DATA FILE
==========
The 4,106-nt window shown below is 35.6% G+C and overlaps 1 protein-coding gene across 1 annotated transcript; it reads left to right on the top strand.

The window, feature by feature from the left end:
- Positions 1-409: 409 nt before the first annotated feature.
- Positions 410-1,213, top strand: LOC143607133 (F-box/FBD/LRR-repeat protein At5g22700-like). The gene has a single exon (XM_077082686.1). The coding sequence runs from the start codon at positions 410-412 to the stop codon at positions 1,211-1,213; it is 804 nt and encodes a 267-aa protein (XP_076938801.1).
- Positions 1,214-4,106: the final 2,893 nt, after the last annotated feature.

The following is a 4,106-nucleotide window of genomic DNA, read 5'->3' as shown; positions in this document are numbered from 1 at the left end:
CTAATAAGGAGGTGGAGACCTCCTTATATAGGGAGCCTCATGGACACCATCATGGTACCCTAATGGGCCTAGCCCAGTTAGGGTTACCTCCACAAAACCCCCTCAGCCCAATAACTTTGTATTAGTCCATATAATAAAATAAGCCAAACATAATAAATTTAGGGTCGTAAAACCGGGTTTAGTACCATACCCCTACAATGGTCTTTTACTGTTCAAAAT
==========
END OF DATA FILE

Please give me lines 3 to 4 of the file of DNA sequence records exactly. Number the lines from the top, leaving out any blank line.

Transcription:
- Positions 1-409: 409 nt before the first annotated feature.
- Positions 410-1,213, top strand: LOC143607133 (F-box/FBD/LRR-repeat protein At5g22700-like). The gene has a single exon (XM_077082686.1). The coding sequence runs from the start codon at positions 410-412 to the stop codon at positions 1,211-1,213; it is 804 nt and encodes a 267-aa protein (XP_076938801.1).